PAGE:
Today, Animal Compassion Network is proud to be the largest, non-profit, safe-for-life animal welfare organization in Western North Carolina. We continue to augment lifesaving and life-improving programs as new areas of need arise. We have also responded to local and national emergencies, such as the closing of All Creatures Great and Small in Henderson County and Hurricane Katrina, when called upon and serve as a driving force in legislative change towards more compassionate animal laws. We currently provide more than 22.500 free pet food meals to the public through our 9 partnering agencies, including Meals on Wheels, ABCCM, Downtown Welcome Table, Loving Food Resourcs and others.
New in 2011, Animal Compassion Network initiated Paws on the Heart, a pet loss support group that has helped many find solace in their time of grief. We also introduced Appalachian Animal Rescue Coalition (AARC), a group of WNC rescue organizations that pull dogs out of shelters and transports them to other areas of the country with effective spay/neuter laws and adopters waiting in line. Animal Compassion Network focuses on helping Buncombe County pets in addition to working with Charlies Angels in Transylvania County, ARF in Jackson County and PAWS in Swain County. Lucky dogs from Henderson County, Haywood County, Polk County and Rutherford County are also invited for transport. With such little help for animals available, especially in the outermost counties, the AARC Transport Program is a lifeline to a long, happy life.
Since 1997, ACN has placed over 10,000 homeless pets into homes matched with their personalities and needs, provided more than 22,500 free pet food meals to the public, and assisted in the spaying and neutering of over 10,000 Western North Carolina cats and dogs. The non-profit has grown to over 7300 members, volunteers and supporters.
But until Western North Carolina becomes a region that no longer relies on euthanasia to control pet overpopulation, ACN will continue to work diligently on behalf of the animals who depend on us for a better life. A huge step towards this goal has been taken already in Buncombe County with the formation of the Animal Coalition of Buncombe County, a coalition of Buncombe County rescue groups, including Animal Compassion Network, formed with the mission to increase the live release rate at the Buncombe County Shelter and lead the way for other counties to follow.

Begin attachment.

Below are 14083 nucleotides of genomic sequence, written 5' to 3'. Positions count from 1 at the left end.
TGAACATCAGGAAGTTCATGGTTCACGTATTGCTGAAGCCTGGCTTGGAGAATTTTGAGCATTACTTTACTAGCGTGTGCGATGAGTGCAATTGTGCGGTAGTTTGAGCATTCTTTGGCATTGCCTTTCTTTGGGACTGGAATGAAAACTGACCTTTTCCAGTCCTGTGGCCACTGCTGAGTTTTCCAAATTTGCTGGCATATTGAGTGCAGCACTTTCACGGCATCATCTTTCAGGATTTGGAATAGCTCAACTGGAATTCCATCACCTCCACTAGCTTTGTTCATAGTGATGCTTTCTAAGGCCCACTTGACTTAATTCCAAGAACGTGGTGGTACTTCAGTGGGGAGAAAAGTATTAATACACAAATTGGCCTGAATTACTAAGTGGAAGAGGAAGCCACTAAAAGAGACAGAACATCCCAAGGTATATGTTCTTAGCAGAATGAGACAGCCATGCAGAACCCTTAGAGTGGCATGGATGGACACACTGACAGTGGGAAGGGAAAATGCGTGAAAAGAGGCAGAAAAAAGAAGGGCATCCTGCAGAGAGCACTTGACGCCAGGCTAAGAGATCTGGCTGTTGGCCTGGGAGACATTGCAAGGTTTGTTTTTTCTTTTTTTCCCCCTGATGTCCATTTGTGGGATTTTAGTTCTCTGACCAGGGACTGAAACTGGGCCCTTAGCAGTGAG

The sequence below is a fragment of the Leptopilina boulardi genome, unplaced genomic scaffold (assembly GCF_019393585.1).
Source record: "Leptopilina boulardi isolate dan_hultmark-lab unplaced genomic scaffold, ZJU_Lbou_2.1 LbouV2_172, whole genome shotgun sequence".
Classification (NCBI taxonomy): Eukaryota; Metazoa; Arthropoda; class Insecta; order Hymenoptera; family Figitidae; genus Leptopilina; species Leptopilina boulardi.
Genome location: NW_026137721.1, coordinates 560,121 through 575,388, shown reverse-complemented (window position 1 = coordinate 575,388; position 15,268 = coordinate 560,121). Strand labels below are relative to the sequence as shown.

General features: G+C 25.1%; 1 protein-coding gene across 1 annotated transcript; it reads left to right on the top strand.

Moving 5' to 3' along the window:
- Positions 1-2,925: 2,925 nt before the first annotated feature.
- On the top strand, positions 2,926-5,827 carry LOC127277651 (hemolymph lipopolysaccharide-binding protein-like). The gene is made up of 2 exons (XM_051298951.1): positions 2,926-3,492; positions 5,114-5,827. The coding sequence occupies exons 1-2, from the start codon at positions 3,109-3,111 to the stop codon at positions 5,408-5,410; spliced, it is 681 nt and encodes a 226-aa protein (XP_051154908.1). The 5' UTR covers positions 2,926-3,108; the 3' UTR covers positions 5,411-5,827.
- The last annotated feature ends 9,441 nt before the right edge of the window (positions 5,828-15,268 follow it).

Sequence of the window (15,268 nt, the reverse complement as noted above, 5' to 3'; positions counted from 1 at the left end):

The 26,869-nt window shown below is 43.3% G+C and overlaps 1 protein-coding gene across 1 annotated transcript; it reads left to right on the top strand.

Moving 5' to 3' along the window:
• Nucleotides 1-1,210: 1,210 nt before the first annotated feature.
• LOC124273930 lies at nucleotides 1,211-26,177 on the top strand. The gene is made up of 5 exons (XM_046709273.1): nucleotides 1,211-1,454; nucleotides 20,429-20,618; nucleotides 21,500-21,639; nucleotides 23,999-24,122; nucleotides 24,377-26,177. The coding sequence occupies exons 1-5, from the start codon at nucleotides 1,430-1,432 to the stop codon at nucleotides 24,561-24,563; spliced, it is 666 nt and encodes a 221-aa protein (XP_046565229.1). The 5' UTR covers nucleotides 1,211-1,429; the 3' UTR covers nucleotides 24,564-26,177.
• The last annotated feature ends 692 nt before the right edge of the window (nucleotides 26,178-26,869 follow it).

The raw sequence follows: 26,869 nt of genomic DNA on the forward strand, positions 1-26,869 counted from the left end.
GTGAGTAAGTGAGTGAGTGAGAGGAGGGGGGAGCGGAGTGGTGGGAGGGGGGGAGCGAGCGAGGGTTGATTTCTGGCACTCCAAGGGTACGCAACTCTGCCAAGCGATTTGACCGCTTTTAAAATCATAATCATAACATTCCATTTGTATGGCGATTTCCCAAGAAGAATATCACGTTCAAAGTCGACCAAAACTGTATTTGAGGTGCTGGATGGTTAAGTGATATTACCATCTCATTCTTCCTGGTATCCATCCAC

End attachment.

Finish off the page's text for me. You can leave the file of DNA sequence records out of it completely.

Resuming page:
ACN also opened an adoption center and pet supply store, Pet Harmony, in 2008 with tremendous success. Pet Harmony sells pet supplies and offers professional grooming and training, all of which directly fund ACNs lifesaving work. Please make the decision to shop, groom and train where the proceeds save animal in need. We now offer delivery service to your door as well! Call (828) 274-3647 for more information.
How We Grow:
Donations: ACN spends over $300,000 annually to ease the suffering and give a better life to companion animals, but we receive no government funding. Every cent that we put into our lifesaving programs come from donations, grants, membership dues and fundraising events. You can make a one-time donation by clicking here.
Volunteers: Volunteers are the backbone of ACN. Time is a very valuable thing to each one of us, but a small donation of your time means so much to an animal waiting for help to arrive. Volunteers donate their time in large and small increments, and all of it keeps ACN moving forward.